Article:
It's been raining music apps at Evolver.fm headquarters again, and that means we're due for another installment of our This Week In Music Apps series, which delivers the latest and greatest music apps from the iTunes App Store, Android Market, and the web each week.
Play It Down (free, pictured): Ever want to hear your music would sound like if you were five years old? What about if you were over 60? Play It Down, from the Baptist Memorial Health Care Foundation, lets you do that and more. Pick any song from your iPhone, iPod Touch, or iPad, adjust the Auto-Old slider to any age from 12-19 to 60-plus, and the app applies effects that let you experience the degradation in hearing that results from overexposure to loud sounds over the years. Meanwhile, the Ear Knob puts your ears and those of your friends to the test by ascertaining the highest frequency you can hear (younger/better ears can generally hear higher frequencies). Finally, the Volume Zone feature is a handy decibel meter for outside sounds that includes advice on how much exposure to that sound your ears can safely tolerate. The app is clearly meant to promote hearing safety, but it's also entertaining - a rare combination.
Zeppelin Air (free): If you've been to an Apple store, you've probably seen the Zeppelin speaker system on display. Now, it has its own app from the same company, Bowers & Wilkins, specially designed for playing music on your iOS device and zapping it to the ZeppelinAir via Apple AirPlay. Of course, there's a twist: anyone on the local network with an iOS device can use the app to add music to a collaborative playlist playing over the device, rendering the ZeppelinAir appropriate for office or other group environments. Although the app was developed exclusively for the Zeppelin stereo system, this app works with anything that supports AirPlay.
Jessie J Mobile Backstage (free): Fans of this R&B artist, who call themselves the Heartbeat community, will be all over this artist app, which lets them share videos, pictures, audio tracks, and comments with each other. Users can rate the material that other people submit, so the cream should theoretically rise to the top. It also lets fans send each other private messages, while a GPS feature lets them see where other members of the Heartbeat community are located across the globe.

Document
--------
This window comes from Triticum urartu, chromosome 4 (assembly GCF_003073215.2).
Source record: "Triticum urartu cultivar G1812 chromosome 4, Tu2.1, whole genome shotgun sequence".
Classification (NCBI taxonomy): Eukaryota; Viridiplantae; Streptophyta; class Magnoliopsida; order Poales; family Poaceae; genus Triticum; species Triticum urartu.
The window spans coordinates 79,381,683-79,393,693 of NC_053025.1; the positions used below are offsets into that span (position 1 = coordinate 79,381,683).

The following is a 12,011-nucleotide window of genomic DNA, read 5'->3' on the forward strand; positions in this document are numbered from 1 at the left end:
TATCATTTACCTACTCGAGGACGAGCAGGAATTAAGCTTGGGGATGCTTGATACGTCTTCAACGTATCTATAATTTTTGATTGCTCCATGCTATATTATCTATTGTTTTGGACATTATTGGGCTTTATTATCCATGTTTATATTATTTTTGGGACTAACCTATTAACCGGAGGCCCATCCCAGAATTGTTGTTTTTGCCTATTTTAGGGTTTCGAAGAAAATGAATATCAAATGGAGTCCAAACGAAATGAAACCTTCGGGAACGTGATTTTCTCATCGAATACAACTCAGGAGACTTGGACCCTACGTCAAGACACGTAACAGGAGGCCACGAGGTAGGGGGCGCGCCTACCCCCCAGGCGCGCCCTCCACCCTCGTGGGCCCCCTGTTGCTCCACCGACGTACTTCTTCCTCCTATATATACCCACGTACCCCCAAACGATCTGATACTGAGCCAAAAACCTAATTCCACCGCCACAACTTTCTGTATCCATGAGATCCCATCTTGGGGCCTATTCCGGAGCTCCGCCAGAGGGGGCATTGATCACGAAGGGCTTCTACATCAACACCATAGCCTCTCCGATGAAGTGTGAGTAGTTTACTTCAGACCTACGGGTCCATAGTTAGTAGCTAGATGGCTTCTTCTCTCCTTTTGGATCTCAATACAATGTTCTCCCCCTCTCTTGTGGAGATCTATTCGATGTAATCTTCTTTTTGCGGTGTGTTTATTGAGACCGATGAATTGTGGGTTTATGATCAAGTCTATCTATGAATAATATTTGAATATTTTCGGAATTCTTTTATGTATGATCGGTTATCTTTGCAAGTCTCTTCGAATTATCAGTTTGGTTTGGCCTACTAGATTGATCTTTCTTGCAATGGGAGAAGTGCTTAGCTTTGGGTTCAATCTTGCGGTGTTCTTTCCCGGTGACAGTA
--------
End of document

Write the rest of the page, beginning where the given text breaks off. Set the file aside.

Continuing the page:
Ringtone DJ (free): This simple tool lets you create an unlimited number of ringtones using the music stored on your iOS device. It lacks remixing features, but you can adjust the start time and duration of each ringtone, add effects (pitch, scratch, delay, low pass, and high pass), and record your own voice (or any ambient noise) to add that to the ringtone as well. When you're done, the app emails the ringtone to your computer so you can add the ringtone to iTunes and sync it to your iPhone.
Congas Free (free): If conga drums are your thing, well, you already know you want this app. Congas Free uses samples from an actual conga drum, and the "harder" you hit the drums, the louder they sound. And if you swirl your finger around the drum in a circle, you'll get a "drum roll" whose speed is determined by that of your finger. We also appreciate the Dueling Congas feature that lets you battle a friend for conga supremacy, using the same device.
TuneSync ($6): If you're an Android user who prefers to listen to music using iTunes on your computer, a number of options exist for syncing your music wirelessly from your computer. TuneSync does a better job than some of them, transferring your music, playlists, cover art, and even videos from iTunes to your Android device's SD card over WiFi. In addition, all of the play counts and ratings that you accrue on Android transfer back to iTunes, which is nice. If you're not ready to commit six bucks, the free TuneSync Lite version lets you transfer one playlist of 20 songs to see how it works.
Speedy Spectrum Analyzer ($5): If you do live sound, have an interest in audio science, or just plain like to know what's going on around you, this app could be of interest. It breaks down the elements of any sound you encounter so you can see what frequencies make it up. You can zoom in to examine sounds more closely and analyze sound using too many scientific tools to list here. And impressively, it manages to analyze sound above the standard human hearing limit of 20 kHZ.
Echofi (free): Spotify is available in America now, but it is not Pandora, despite the tendency of the non-technical media to conflate the two. Spotify is an on-demand music service, while Pandora is a streaming radio service that programs music in succession based on a seed artist and your own preferences (like, duh). Echofi essentially turns Spotify into something resembling Pandora. Enter an artist name and it starts playing a song on Spotify from that artist, followed by a bunch of music that's similar to that made by the artist in question. To guide the channel further, you can Love or Hate songs - just like with Pandora. It's a neat trick (and one that relies partially on an API from The Echo Nest, publisher of Evolver.fm), although it does require that you agree to "launch [the Spotify] application" in between each song. Still, it's a useful way to find new stuff for your Spotify playlists, and all you need to use it is a free or paid Spotify account and a web browser.
This story provided by Evolver.fm